Research Note Showing That the Rural Mortality Penalty Varies by Region, Race, and Ethnicity in the United States, 1999–2016

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This research note presents a new perspective on the rural mortality penalty in the United States. While previous work has documented a growing rural mortality penalty, there has been a lack of attention to heterogeneity in trends at the intersection of region, race, and ethnicity. We use age-adjusted mortality rates from the Centers for Disease Control and Prevention to examine the rural mortality penalty by region, race, and ethnicity for 1999–2016 (N = 44,792,050 deaths) and stratify by 2006 National Center for Health Statistics metropolitan–nonmetropolitan classifications. We find substantial variation at the intersection of region, race, and ethnicity, revealing heterogene ity in the rural penalty and—in some cases—a rural mor tality advantage. For the Black/African American population, the rural mortality penalty is observed only in the South. On the other hand, for Hispanic/Latino populations, a small but persistent rural mortality penalty is present only in the South and the West. There is a rural mortal ity penalty in all regions for White and American Indian/Alaska Native populations. However, for the latter, there is substantial variation in the magnitude of the penalty by region of residence. This research documents heterogeneous patterns when the rural mortality penalty is analyzed by region, race, and ethnicity in the United States.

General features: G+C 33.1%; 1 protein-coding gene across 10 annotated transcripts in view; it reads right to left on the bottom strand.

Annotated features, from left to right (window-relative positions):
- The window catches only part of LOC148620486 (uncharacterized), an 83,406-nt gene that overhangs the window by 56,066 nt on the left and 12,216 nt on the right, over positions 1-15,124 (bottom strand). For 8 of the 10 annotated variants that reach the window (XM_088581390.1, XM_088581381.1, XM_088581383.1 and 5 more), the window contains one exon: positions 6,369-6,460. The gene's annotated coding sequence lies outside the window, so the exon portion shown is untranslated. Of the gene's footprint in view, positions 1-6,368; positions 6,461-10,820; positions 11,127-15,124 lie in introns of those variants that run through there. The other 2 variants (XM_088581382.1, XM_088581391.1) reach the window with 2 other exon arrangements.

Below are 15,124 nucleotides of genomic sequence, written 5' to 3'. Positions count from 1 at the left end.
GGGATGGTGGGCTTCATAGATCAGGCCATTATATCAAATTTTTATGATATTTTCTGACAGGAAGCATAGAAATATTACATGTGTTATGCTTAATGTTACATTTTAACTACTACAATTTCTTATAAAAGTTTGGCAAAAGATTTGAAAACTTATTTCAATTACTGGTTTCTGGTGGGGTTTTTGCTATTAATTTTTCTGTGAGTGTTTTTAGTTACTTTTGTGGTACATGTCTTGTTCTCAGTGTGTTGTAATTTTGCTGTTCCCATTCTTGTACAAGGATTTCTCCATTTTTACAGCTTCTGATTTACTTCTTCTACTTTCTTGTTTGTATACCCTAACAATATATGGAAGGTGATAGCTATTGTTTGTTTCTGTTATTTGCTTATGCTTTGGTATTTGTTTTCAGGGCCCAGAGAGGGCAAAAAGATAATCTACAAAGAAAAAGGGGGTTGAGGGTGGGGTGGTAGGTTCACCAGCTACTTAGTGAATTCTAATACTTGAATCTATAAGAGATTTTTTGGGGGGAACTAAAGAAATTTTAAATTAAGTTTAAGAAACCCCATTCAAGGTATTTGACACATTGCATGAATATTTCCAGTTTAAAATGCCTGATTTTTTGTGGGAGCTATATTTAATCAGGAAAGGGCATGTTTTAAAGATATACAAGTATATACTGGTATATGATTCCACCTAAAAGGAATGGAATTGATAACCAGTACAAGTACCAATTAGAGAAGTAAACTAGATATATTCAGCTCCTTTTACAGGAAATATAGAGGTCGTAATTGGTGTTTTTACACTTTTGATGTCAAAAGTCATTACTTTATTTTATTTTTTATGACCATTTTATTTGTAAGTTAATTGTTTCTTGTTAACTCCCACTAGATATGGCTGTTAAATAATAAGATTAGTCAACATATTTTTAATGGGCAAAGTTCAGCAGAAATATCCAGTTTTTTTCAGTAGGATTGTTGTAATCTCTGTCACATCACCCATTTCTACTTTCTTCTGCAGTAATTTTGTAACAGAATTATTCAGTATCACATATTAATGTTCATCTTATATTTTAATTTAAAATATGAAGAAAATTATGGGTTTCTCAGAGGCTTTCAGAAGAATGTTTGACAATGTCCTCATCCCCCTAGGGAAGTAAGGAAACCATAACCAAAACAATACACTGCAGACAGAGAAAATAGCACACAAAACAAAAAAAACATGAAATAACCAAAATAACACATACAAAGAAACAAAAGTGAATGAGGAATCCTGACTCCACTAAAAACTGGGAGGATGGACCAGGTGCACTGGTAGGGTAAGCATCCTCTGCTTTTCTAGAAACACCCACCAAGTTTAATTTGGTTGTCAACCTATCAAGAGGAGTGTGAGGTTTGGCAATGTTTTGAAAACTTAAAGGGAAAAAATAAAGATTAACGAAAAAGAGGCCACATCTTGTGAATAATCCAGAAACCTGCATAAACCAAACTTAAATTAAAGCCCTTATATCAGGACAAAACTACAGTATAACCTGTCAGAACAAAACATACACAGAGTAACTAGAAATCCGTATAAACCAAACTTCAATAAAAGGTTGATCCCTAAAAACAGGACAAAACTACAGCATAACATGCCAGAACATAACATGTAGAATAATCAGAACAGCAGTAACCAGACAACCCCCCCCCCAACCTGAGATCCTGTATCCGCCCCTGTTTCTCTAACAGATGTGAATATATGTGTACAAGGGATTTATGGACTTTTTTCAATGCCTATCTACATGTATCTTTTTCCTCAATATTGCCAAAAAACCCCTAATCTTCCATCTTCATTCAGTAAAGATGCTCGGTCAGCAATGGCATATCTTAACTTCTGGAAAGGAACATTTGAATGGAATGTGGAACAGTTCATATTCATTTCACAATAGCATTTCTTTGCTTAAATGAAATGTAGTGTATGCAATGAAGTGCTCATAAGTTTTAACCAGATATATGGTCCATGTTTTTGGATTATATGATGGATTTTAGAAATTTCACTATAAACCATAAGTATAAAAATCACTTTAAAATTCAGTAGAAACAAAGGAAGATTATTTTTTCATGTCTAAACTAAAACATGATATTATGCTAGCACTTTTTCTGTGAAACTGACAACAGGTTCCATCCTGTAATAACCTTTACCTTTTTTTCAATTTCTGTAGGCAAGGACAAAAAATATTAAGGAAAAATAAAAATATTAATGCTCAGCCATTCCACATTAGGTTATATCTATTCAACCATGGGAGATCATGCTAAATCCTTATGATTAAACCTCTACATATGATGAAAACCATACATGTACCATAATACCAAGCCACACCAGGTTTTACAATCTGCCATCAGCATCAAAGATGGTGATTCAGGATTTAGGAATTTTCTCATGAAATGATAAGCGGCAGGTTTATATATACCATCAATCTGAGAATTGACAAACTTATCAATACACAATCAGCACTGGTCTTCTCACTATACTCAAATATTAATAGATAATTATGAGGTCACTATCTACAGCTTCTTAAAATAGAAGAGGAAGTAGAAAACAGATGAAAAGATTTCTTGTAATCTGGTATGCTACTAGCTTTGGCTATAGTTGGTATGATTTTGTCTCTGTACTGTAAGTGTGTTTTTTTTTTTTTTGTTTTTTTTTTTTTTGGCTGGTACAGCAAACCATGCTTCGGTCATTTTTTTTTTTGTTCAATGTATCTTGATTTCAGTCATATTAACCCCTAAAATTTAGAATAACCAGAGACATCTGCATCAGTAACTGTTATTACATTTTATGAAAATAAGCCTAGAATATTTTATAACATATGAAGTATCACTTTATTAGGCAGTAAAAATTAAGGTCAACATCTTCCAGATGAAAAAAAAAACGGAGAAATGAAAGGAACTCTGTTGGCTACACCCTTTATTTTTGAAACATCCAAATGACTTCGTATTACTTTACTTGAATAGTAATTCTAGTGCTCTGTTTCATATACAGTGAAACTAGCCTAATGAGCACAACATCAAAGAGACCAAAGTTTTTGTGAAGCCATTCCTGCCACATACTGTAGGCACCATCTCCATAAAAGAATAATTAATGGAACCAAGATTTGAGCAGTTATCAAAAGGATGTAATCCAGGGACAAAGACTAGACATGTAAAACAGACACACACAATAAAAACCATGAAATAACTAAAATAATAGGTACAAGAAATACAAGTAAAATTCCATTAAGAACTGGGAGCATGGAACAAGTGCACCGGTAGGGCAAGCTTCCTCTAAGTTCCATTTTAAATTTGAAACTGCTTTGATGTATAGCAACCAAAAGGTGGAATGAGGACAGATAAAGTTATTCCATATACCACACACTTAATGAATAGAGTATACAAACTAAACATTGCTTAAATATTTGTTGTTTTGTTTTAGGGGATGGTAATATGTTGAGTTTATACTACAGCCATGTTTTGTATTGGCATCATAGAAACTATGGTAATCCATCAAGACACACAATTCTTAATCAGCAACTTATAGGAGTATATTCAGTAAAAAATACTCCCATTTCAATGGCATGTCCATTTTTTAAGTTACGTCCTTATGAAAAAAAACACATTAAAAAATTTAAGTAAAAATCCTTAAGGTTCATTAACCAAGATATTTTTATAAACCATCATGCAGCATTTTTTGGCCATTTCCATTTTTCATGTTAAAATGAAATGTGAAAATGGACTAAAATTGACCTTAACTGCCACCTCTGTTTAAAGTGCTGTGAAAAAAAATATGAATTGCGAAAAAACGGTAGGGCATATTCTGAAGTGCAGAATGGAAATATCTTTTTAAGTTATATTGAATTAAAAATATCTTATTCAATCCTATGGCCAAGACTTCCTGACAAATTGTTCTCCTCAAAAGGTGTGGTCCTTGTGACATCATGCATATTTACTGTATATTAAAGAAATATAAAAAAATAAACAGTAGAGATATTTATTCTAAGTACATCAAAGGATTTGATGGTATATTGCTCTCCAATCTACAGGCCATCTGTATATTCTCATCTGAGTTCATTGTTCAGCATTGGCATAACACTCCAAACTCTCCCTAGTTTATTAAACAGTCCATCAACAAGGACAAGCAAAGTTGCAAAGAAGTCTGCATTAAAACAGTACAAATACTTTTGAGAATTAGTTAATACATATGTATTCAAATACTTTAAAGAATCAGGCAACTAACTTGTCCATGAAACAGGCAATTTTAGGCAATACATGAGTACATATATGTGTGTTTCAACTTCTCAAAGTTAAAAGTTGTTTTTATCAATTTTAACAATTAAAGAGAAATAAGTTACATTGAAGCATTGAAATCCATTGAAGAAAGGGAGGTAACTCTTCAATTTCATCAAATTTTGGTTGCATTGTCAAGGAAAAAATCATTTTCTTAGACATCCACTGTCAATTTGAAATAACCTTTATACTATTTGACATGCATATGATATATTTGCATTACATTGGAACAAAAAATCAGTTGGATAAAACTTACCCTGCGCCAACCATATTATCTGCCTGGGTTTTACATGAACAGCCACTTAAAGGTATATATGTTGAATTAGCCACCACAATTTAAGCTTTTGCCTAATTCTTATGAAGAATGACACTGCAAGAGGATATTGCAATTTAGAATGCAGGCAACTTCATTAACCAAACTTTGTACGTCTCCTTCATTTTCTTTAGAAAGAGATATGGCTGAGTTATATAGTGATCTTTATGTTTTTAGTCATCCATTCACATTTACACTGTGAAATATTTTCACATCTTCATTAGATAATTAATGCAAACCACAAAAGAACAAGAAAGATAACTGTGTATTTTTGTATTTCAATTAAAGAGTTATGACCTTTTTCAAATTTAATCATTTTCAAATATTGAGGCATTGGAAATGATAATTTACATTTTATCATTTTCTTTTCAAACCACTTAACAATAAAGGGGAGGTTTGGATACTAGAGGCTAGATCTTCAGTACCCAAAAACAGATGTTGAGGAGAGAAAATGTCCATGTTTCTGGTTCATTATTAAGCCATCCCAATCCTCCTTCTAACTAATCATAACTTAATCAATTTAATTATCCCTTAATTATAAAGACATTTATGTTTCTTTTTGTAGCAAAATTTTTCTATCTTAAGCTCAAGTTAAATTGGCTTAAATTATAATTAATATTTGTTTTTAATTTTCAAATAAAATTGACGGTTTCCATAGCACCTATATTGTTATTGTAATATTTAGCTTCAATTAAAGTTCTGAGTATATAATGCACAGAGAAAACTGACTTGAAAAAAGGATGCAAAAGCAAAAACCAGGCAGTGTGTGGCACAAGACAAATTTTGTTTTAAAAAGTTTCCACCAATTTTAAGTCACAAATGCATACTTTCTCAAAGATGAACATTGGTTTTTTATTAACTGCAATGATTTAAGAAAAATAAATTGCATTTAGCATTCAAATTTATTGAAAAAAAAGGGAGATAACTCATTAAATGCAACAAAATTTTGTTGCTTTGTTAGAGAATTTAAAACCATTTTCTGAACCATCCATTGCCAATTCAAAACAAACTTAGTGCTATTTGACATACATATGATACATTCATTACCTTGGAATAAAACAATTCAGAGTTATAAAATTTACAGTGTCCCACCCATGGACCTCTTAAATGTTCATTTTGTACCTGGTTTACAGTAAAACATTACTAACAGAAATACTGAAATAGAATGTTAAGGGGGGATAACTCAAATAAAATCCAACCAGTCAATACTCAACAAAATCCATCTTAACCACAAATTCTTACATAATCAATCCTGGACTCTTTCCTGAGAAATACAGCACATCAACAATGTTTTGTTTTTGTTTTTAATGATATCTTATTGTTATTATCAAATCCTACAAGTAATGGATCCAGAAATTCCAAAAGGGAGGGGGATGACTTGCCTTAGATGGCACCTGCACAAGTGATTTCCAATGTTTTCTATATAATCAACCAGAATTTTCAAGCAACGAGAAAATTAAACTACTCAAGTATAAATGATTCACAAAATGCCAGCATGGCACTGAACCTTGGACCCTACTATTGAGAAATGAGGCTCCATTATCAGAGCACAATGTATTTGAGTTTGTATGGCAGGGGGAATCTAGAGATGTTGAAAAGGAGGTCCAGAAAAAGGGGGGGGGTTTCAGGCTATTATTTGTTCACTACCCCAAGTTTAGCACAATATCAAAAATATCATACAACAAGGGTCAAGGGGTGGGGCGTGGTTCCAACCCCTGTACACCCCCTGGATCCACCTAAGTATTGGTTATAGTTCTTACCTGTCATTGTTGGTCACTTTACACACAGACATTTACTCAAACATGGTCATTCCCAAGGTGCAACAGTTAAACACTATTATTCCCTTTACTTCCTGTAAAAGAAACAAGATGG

Original languageEnglish (US)
Pages (from-to)1699-1709
Number of pages11
Issue number6
StatePublished - Dec 1 2023

All Science Journal Classification (ASJC) codes

  • Demography

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